This study aimed to estimate the risk of low-income people whose suffer livelihood problems and housing damage due to present and future flooding, which will be affected by climate change. Data about problems in livelihood and housing damage affected by various flooding characteristics of households were collected in three low-income settlements in Chiang Mai which experience different flood types: flash floods, drainage floods and river floods. The data about livelihood problems and housing damage was developed using mathematical models by using ordinal logistic regression methodology. The five variables included house style, flood depth, duration, flow velocity, and frequency. These variables were used in the models which estimated housing damage and living problems probability during the floods. Then the future flood scenarios of the household were put into the models. It was found that living problems and housing damage were different among the households even though they were in the same community. This difference was due to the variations in housing style and the flood characteristics of each household. These models could be used to estimate future living problems and housing damage of other low-income settlements. The results could be analyzed and used to design low-income housing that is more resilient to flooding.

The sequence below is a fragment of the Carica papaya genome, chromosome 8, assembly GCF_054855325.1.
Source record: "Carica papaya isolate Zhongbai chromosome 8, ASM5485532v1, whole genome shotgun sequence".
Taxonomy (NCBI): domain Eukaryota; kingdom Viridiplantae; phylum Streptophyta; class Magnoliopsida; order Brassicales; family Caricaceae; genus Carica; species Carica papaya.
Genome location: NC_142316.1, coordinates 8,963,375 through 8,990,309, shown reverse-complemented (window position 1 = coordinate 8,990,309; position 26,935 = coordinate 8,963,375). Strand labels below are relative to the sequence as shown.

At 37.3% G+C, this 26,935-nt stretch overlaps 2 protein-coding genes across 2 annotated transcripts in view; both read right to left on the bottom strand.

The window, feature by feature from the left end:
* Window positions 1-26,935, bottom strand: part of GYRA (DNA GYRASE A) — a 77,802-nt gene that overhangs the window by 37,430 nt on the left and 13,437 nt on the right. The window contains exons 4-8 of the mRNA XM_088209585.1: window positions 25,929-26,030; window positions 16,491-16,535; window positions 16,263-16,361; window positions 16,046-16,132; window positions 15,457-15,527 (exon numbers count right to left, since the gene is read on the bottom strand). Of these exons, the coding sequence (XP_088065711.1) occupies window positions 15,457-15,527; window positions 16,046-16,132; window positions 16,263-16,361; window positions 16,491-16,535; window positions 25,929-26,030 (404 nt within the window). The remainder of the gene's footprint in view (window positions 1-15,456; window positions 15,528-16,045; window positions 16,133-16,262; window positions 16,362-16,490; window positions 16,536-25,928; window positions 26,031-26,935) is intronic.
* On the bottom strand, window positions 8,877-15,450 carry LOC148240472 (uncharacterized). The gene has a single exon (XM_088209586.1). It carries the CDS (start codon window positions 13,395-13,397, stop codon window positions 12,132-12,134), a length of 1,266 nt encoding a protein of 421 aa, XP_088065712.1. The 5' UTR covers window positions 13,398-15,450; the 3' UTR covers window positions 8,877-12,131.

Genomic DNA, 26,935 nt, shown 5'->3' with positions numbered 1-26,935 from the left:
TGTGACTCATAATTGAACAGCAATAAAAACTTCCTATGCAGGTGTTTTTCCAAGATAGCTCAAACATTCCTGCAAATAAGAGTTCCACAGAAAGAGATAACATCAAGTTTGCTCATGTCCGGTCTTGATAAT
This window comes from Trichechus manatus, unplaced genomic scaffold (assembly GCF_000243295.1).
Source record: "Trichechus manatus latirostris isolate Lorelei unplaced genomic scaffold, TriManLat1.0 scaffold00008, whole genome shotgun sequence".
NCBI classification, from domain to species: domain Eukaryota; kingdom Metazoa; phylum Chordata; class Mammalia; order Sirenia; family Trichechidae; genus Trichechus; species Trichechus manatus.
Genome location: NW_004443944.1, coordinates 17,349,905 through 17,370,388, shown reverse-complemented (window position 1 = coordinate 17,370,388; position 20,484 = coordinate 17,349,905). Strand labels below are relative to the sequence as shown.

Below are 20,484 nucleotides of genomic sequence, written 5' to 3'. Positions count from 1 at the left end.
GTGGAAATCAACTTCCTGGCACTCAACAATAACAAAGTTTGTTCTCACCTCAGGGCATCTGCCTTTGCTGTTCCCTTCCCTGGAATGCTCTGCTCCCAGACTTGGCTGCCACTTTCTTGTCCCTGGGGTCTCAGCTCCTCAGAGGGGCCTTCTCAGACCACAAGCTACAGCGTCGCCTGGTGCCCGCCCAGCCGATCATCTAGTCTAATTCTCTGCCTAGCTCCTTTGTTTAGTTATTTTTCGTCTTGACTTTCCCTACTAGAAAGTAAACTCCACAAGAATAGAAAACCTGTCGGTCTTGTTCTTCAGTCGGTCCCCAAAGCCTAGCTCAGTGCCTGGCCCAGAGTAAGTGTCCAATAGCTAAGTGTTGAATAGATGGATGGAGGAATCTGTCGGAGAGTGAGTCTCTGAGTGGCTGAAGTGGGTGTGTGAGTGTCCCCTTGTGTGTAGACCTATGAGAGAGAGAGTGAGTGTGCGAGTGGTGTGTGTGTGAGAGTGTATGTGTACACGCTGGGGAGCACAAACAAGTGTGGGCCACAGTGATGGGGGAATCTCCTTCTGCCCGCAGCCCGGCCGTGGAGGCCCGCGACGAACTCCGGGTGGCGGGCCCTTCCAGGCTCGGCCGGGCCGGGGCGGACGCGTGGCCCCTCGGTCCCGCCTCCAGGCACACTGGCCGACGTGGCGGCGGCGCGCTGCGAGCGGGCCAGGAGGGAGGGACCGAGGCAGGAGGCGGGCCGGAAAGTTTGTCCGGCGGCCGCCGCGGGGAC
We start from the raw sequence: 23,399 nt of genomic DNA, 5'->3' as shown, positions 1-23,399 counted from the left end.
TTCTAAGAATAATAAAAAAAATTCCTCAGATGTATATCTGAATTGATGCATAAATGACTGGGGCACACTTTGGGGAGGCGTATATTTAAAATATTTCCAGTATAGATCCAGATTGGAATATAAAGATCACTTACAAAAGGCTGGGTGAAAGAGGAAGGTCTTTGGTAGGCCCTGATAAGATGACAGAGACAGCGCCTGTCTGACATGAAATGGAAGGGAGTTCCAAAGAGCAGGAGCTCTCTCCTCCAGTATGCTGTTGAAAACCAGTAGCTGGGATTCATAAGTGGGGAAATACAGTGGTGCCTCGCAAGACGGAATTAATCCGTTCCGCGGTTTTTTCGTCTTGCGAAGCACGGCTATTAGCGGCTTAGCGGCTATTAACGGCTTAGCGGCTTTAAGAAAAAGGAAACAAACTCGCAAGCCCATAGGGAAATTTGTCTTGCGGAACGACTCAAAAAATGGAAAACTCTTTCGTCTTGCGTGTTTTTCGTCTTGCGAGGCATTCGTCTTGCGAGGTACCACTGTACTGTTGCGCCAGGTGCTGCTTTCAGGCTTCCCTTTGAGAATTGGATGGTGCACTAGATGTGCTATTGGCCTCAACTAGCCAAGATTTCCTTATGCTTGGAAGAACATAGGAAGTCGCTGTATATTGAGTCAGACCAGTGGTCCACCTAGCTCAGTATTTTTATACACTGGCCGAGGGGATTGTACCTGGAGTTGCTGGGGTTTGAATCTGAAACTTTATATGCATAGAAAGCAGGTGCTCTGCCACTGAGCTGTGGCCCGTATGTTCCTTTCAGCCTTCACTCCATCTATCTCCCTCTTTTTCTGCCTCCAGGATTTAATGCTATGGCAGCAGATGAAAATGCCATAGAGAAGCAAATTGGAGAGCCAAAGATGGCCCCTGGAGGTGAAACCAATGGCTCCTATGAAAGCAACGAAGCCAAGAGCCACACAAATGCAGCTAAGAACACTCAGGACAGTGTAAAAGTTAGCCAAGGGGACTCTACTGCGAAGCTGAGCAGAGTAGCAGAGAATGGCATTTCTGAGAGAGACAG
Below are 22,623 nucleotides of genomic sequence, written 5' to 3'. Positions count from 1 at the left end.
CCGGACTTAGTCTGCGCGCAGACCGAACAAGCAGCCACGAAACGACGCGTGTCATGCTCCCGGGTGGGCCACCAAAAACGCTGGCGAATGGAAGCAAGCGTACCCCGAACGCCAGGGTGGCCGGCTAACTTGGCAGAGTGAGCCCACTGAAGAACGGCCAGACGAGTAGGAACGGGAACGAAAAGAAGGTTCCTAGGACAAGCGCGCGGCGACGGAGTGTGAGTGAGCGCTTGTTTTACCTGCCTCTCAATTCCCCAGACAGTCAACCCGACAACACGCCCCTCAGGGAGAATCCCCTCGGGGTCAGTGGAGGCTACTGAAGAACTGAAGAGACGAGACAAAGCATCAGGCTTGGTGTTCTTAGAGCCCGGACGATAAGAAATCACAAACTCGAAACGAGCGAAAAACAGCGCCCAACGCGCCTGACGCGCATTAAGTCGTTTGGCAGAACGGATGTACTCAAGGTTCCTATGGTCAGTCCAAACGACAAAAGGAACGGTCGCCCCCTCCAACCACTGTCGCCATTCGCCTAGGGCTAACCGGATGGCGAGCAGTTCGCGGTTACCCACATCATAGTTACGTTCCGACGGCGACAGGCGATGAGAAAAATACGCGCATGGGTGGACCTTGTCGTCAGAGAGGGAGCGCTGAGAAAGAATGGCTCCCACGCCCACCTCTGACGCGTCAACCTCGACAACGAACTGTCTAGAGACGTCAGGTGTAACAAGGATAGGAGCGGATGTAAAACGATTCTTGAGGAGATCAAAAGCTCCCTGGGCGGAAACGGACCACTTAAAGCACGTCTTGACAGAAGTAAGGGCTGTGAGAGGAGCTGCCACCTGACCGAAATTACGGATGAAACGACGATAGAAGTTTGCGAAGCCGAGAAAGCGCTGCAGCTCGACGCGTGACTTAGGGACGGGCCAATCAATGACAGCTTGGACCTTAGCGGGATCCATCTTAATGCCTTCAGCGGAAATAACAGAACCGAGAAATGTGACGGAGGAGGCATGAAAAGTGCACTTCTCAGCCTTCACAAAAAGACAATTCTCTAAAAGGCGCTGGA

Nachawit Tikul, Maejo University, Thailand
Sirichai Hongwitthayakon, Maejo University, Thailand
Pansuk Pakdee, Maejo University, Thailand
Stream: Social Sustainability and Sustainable Living
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